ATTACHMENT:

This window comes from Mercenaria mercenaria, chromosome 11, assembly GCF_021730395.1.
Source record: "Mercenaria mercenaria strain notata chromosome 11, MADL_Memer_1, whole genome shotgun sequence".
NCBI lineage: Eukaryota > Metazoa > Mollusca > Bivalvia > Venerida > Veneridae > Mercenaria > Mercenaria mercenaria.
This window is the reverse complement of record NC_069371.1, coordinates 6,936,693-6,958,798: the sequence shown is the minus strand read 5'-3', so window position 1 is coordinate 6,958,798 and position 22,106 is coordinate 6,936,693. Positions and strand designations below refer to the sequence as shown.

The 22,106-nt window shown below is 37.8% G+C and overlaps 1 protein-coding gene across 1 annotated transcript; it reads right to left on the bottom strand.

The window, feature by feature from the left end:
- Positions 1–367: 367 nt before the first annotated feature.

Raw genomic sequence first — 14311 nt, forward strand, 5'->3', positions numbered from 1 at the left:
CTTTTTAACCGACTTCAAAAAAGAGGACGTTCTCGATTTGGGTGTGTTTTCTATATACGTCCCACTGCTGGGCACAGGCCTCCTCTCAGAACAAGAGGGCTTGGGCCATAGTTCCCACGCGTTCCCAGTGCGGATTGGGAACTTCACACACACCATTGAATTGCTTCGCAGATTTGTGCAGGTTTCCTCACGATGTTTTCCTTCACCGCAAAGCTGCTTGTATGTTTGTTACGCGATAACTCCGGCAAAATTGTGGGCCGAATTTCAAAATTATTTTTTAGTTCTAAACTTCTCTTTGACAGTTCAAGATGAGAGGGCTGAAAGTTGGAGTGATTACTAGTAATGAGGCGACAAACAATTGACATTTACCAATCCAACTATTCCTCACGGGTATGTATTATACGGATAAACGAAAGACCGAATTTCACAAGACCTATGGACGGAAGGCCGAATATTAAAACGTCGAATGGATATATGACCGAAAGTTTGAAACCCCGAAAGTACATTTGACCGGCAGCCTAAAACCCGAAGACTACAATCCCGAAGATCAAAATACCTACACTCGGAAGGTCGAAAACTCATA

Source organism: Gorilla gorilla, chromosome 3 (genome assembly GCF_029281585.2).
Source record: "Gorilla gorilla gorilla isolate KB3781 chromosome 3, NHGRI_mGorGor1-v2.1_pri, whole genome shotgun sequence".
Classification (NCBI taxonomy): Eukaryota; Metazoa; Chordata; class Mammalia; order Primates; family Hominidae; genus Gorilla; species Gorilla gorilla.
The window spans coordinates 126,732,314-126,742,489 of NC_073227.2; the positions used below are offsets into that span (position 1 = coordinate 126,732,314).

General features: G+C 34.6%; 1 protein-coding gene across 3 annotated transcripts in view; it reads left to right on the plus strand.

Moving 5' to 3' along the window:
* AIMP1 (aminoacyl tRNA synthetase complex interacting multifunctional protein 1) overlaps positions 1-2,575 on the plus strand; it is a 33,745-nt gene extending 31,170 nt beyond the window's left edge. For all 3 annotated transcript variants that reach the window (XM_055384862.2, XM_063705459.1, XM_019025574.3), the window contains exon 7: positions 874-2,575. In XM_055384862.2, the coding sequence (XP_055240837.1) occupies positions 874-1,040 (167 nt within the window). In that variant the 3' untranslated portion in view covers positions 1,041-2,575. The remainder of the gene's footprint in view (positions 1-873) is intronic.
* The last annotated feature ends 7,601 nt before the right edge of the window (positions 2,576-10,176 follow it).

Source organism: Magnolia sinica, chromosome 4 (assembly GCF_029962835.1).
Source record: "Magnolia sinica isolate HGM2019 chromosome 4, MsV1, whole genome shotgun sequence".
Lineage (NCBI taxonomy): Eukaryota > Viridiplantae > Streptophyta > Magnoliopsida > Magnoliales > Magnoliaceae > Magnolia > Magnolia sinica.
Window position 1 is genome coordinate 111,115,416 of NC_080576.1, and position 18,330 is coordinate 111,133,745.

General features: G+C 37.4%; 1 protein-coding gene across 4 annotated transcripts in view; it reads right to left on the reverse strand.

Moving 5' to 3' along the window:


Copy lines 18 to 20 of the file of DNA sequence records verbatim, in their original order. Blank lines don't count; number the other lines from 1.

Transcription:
Source organism: Magnolia sinica, chromosome 4 (assembly GCF_029962835.1).
Source record: "Magnolia sinica isolate HGM2019 chromosome 4, MsV1, whole genome shotgun sequence".
Lineage (NCBI taxonomy): Eukaryota > Viridiplantae > Streptophyta > Magnoliopsida > Magnoliales > Magnoliaceae > Magnolia > Magnolia sinica.